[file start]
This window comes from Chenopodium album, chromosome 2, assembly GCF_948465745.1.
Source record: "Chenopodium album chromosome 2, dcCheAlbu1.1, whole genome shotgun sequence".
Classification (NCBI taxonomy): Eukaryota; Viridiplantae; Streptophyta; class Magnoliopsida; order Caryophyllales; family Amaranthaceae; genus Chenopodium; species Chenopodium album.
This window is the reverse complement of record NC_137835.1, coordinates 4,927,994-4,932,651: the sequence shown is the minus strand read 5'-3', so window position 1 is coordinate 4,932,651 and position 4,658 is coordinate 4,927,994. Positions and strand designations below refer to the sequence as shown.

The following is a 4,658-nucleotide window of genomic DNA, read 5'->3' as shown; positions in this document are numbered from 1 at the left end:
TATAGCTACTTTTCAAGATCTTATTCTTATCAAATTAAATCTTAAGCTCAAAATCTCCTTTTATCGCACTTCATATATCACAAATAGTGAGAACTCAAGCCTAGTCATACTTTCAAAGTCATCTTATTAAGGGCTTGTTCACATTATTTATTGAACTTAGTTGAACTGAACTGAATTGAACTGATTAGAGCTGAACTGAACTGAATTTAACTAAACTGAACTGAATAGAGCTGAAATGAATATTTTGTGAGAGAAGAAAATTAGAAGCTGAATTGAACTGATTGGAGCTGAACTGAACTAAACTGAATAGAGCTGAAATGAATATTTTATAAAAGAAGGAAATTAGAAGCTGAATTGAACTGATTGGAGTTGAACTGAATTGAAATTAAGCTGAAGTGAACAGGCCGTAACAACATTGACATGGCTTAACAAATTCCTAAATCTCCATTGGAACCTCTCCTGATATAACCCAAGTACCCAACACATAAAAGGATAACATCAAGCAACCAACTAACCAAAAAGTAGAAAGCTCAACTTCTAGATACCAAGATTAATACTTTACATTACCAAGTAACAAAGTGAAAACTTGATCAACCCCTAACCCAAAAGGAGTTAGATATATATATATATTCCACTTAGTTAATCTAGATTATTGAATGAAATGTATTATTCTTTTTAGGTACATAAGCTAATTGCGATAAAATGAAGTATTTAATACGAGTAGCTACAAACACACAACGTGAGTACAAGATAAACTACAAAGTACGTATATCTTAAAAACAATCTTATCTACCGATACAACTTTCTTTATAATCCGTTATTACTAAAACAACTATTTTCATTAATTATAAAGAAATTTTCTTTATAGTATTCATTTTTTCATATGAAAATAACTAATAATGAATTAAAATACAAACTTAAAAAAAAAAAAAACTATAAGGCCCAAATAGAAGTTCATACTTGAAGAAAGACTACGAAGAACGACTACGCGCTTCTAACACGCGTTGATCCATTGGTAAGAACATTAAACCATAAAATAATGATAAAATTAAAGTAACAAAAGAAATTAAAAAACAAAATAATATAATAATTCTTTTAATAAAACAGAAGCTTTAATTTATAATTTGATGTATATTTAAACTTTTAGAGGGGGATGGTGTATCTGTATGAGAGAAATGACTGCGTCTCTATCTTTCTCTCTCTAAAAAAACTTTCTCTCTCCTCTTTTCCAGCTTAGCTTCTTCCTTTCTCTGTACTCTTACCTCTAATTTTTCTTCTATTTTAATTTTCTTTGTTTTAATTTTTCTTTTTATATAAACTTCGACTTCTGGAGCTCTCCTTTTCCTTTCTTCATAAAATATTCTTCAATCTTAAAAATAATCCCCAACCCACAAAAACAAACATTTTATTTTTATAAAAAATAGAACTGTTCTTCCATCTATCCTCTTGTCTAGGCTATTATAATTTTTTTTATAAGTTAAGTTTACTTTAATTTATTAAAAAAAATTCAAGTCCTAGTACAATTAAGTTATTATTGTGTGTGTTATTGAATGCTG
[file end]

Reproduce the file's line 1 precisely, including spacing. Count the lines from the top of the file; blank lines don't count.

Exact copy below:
This window comes from Chenopodium album, chromosome 2, assembly GCF_948465745.1.